Moreover, as the People correctly point out, the People's categorization of the dismissal as being under Penal Code section 1385 may not be dispositive. In People v. Bohlen (1992) 4 Cal.App.4th 400, 402, the defendant was first charged by the city in a misdemeanor complaint with violations of section 23153, then charged by the county in a separate felony complaint as a wobbler. The former complaint was dismissed, purportedly under Penal Code section 1385, but, in fact, because it was duplicative of the latter complaint. (Bohlen, supra, 4 Cal.App.4th at pp. 400, 402.) The felony complaint was later dismissed and a third document was filed charging defendant once again with a misdemeanor. Despite defendant's reliance on Penal Code sections 1385 and 1387 as baring refiling, the appellate court held, "Prompt termination before trial of the lesser of two otherwise identical proceedings will always be `in the interest of justice.' While there may be a viable method for eliminating superseded complaints filed by two different agencies through `consolidation' (see Pen. Code, § 954) followed by a dismissal of the lesser count, instead of directly dismissing it under Penal Code section 1385 or the court's inherent housekeeping powers, such semantic procedural distinctions would invoke neither the concepts nor the concerns regarding repeated criminal prosecutions which Penal Code section 1387 is designed to prevent. [¶] In truth, either method is in accord with, and advances, the goals of that section rather than being violative thereof, and in this era of crowed criminal calendars the avoidance of pointless paper gavottes is to be encouraged. [Citations.]" (Id. at p. 403.)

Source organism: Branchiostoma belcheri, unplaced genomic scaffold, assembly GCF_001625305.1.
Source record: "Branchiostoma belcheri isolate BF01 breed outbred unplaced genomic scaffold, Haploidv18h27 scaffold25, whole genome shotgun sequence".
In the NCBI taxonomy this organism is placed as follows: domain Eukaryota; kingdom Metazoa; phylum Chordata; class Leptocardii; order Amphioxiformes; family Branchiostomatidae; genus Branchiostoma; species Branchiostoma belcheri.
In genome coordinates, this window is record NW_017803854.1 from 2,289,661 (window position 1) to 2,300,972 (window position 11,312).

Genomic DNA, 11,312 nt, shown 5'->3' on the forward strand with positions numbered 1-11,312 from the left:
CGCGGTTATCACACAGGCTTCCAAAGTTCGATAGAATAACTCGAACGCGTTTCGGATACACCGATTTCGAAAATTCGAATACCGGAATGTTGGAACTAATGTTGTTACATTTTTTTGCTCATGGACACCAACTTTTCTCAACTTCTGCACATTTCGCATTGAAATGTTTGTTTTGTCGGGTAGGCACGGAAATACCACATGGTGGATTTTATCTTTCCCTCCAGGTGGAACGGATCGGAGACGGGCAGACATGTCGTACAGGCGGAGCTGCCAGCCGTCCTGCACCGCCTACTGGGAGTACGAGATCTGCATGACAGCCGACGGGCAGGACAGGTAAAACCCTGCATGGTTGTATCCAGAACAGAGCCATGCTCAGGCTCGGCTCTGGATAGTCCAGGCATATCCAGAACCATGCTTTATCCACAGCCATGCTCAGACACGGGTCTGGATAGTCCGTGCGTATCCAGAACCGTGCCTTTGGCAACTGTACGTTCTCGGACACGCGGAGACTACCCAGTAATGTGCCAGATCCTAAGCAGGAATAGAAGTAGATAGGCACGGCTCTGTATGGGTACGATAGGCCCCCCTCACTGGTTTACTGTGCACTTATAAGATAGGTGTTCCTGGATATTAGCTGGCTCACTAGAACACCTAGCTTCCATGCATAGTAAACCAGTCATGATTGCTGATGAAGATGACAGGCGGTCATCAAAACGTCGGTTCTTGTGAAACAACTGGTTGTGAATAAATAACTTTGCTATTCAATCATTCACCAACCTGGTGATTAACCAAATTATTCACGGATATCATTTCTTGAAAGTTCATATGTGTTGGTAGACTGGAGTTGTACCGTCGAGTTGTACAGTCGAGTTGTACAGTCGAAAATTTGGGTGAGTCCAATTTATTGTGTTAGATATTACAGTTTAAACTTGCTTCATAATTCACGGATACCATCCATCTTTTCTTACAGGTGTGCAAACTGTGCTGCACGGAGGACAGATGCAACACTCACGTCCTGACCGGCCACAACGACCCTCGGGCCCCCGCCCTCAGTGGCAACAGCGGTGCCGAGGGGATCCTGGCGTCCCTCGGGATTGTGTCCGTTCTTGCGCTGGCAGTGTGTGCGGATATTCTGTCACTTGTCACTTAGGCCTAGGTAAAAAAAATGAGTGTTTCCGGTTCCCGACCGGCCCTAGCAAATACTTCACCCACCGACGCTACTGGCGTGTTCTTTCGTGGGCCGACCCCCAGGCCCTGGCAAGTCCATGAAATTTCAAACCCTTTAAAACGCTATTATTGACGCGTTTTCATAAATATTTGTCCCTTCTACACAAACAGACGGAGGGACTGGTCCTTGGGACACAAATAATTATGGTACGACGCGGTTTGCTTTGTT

The judgment is affirmed.

We concur: McKINSTER, J., KING, J.